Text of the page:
UBC Theses and Dissertations
Feasibility and preliminary safety of nitric oxide releasing solution as a treatment for bovine mastitis Martins, James Anthony Vieira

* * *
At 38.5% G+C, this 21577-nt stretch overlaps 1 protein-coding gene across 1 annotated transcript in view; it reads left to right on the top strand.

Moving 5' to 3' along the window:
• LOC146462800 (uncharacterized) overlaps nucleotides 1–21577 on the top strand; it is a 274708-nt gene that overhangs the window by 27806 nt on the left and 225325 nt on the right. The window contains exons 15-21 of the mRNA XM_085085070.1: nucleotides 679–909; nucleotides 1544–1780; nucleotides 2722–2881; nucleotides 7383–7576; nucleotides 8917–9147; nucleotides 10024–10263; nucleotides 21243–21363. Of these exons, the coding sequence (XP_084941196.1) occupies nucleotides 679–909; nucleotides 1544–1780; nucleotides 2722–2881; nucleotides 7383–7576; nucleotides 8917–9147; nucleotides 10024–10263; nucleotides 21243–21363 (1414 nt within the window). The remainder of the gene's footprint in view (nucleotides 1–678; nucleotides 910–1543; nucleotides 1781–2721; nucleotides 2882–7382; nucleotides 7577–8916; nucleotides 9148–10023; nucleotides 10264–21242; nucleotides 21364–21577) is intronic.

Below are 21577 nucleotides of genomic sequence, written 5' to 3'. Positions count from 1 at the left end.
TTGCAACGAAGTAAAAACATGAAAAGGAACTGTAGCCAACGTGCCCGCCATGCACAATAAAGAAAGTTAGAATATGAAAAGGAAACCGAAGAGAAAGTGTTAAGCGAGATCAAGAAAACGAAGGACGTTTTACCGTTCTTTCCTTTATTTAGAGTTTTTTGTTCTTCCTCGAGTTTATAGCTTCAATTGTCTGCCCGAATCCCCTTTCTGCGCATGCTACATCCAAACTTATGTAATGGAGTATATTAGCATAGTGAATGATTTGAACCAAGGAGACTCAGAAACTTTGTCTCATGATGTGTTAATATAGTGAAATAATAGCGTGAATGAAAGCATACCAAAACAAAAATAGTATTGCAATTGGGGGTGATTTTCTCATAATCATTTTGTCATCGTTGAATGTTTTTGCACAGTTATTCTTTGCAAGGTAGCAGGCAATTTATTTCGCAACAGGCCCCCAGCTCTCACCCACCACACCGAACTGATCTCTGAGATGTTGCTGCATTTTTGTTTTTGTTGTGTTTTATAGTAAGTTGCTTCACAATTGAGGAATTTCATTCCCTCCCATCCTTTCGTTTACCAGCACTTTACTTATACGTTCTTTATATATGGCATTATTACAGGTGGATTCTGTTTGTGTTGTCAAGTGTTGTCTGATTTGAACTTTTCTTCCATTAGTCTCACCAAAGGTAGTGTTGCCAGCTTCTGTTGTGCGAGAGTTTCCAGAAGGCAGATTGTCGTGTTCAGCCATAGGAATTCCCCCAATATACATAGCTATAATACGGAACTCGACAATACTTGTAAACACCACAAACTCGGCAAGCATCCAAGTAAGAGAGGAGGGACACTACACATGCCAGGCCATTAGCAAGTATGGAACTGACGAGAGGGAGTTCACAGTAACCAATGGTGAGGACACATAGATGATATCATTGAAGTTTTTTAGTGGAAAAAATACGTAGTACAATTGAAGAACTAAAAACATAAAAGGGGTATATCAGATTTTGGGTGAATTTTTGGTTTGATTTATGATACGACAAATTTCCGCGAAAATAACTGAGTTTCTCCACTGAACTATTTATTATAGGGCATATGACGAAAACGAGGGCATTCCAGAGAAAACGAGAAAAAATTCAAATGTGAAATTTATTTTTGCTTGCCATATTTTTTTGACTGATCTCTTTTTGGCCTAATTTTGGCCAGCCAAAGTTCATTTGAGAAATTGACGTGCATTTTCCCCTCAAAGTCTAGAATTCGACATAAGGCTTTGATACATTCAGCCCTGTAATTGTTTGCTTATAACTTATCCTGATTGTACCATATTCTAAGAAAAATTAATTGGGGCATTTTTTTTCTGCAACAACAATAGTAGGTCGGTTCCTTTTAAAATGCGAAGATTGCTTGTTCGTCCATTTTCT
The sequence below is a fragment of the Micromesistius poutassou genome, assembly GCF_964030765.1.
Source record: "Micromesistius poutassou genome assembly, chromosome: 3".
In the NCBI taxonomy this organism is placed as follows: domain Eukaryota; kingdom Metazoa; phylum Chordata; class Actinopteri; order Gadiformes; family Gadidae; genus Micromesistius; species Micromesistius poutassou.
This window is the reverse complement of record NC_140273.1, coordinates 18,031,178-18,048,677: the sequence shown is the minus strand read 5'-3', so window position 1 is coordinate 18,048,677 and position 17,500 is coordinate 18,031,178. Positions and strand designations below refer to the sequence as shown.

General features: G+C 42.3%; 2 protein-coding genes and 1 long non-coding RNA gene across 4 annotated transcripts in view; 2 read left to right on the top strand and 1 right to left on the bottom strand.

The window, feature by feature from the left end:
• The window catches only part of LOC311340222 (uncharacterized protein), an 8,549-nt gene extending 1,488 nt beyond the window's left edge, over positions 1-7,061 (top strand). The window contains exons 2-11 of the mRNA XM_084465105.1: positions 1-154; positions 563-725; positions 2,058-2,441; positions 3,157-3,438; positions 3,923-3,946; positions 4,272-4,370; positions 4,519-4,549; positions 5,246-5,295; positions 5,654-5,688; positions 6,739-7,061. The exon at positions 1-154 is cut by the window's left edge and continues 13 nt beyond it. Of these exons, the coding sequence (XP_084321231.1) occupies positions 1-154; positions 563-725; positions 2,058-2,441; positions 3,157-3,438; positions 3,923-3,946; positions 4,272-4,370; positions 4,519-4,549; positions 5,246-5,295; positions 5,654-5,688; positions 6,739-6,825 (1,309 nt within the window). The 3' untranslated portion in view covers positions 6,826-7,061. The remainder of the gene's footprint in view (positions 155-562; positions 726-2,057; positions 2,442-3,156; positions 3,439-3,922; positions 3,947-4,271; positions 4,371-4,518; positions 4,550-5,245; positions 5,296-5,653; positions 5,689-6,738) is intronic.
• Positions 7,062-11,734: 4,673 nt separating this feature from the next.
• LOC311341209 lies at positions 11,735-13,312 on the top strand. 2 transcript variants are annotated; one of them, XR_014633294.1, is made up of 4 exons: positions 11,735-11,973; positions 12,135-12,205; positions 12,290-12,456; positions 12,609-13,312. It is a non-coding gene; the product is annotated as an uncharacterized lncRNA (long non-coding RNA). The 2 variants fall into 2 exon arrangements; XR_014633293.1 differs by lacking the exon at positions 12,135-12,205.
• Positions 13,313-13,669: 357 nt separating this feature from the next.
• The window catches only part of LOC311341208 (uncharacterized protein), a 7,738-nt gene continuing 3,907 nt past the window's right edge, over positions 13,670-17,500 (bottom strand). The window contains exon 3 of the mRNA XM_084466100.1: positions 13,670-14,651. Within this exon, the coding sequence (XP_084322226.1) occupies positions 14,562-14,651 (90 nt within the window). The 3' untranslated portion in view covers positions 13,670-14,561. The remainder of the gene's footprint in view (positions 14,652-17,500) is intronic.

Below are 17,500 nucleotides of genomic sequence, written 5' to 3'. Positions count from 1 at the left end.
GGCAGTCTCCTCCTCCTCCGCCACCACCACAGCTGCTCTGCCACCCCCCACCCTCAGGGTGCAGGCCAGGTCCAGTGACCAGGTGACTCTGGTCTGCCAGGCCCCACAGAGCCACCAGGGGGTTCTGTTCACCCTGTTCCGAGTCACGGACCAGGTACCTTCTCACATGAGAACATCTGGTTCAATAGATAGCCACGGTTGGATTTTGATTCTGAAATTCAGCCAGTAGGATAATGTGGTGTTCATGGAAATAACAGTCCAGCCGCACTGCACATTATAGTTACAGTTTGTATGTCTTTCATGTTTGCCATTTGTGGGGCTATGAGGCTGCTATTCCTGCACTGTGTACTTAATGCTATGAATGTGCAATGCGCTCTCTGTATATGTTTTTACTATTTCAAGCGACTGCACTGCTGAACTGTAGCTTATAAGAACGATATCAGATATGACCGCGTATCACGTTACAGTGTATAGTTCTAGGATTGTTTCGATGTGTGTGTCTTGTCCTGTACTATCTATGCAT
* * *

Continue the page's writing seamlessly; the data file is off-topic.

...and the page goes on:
The risk of antibiotic resistance in bovine mastitis, one of the most widespread and significant diseases affecting dairy farming, both in terms of animal welfare and economic cost has become a concern, leading to a push for alternative treatments. Nitric oxide releasing solution (NORS) is a liquid formulation that releases nitric oxide, a broad-spectrum antimicrobial, single electron nitroxide radical. This solution was investigated as a potential antimicrobial treatment for bovine mastitis. Three main experiments were performed: 1) the development of NORS so that it is compatible in milk; 2) the antimicrobial effect of NORS in milk with in-vitro and ex-vivo samples; and 3) the consequences of administering NORS to healthy milking cattle using a dose-escalating in-vivo study. NORS was successfully created to be compatible in milk without causing curdling while continuing to release nitric oxide. Additionally, the formula lowered bacterial concentration in all infected samples, in a time and milk-diluted dependant fashion. In the preliminary safety study, metabolite concentrations were measured in their blood for methaemoglobin and nitrite; also, milk nitrite concentration was analyzed to determine a potential clearance time for the drug. Separately, somatic cell count was determined in order to ascertain possible mammary gland inflammation following NORS treatment. Blood methemoglobin concentrations following treatment were all within the normal range for cattle. However, blood and milk nitrite concentrations increased initially but, during the next 24 hours, returned to normal range, as did the somatic cell count after one week, without any clinical signs of mammary gland inflammation. NORS, if shown to be effective, could be an alternative treatment for mastitis with a shorter clearance time.
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